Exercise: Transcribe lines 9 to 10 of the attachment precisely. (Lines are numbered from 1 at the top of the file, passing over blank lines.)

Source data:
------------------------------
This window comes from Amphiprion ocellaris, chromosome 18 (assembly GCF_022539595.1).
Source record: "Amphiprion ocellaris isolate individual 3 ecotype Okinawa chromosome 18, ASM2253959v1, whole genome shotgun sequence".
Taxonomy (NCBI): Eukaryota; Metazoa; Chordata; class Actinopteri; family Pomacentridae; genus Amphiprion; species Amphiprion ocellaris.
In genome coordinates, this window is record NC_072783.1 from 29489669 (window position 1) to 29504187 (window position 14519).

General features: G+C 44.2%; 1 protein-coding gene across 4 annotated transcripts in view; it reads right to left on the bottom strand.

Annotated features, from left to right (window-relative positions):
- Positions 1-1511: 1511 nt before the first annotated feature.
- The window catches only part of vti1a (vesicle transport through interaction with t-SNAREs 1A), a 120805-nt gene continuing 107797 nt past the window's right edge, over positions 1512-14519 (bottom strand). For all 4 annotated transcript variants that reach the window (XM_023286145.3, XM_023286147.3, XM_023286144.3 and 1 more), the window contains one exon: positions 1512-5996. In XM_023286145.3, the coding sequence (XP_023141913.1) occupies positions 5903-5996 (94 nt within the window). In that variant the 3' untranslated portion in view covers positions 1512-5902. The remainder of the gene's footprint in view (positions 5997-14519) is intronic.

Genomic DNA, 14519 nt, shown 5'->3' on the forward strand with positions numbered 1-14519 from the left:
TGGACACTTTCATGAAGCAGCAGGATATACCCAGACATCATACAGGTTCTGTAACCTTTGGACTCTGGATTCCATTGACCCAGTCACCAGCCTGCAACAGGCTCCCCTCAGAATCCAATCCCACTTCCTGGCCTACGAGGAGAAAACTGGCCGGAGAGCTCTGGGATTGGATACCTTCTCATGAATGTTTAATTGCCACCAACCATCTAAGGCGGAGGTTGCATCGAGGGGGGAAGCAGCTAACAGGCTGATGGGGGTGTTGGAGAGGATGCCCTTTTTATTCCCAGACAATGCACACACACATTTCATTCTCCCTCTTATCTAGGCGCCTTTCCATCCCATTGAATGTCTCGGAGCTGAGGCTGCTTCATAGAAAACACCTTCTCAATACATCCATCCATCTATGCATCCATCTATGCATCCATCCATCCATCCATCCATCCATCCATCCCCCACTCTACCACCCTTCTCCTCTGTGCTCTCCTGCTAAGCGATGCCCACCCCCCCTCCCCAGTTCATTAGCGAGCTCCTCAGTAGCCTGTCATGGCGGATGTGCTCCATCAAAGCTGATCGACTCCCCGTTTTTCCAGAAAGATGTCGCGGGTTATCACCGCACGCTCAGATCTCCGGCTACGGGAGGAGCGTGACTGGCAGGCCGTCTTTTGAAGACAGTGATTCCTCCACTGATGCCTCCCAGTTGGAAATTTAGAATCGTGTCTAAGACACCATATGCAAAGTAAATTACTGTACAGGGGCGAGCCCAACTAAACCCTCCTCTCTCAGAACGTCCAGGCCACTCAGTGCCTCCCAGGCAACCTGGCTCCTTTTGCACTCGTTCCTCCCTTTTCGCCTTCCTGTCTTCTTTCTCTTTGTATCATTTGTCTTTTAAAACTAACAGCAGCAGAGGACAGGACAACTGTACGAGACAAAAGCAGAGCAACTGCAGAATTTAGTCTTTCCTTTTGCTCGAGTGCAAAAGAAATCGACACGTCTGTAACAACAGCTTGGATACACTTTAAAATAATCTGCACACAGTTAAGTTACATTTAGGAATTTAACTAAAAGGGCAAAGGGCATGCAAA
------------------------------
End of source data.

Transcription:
Genomic DNA, 14519 nt, shown 5'->3' on the forward strand with positions numbered 1-14519 from the left:
TGGACACTTTCATGAAGCAGCAGGATATACCCAGACATCATACAGGTTCTGTAACCTTTGGACTCTGGATTCCATTGACCCAGTCACCAGCCTGCAACAGGCTCCCCTCAGAATCCAATCCCACTTCCTGGCCTACGAGGAGAAAACTGGCCGGAGAGCTCTGGGATTGGATACCTTCTCATGAATGTTTAATTGCCACCAACCATCTAAGGCGGAGGTTGCATCGAGGGGGGAAGCAGCTAACAGGCTGATGGGGGTGTTGGAGAGGATGCCCTTTTTATTCCCAGACAATGCACACACACATTTCATTCTCCCTCTTATCTAGGCGCCTTTCCATCCCATTGAATGTCTCGGAGCTGAGGCTGCTTCATAGAAAACACCTTCTCAATACATCCATCCATCTATGCATCCATCTATGCATCCATCCATCCATCCATCCATCCATCCATCCCCCACTCTACCACCCTTCTCCTCTGTGCTCTCCTGCTAAGCGATGCCCACCCCCCCTCCCCAGTTCATTAGCGAGCTCCTCAGTAGCCTGTCATGGCGGATGTGCTCCATCAAAGCTGATCGACTCCCCGTTTTTCCAGAAAGATGTCGCGGGTTATCACCGCACGCTCAGATCTCCGGCTACGGGAGGAGCGTGACTGGCAGGCCGTCTTTTGAAGACAGTGATTCCTCCACTGATGCCTCCCAGTTGGAAATTTAGAATCGTGTCTAAGACACCATATGCAAAGTAAATTACTGTACAGGGGCGAGCCCAACTAAACCCTCCTCTCTCAGAACGTCCAGGCCACTCAGTGCCTCCCAGGCAACCTGGCTCCTTTTGCACTCGTTCCTCCCTTTTCGCCTTCCTGTCTTCTTTCTCTTTGTATCATTTGTCTTTTAAAACTAACAGCAGCAGAGGACAGGACAACTGTACGAGACAAAAGCAGAGCAACTGCAGAATTTAGTCTTTCCTTTTGCTCGAGTGCAAAAGAAATCGACACGTCTGTAACAACAGCTTGGATACACTTTAAAATAATCTGCACACAGTTAAGTTACATTTAGGAATTTAACTAAAAGGGCAAAGGGCATGCAAA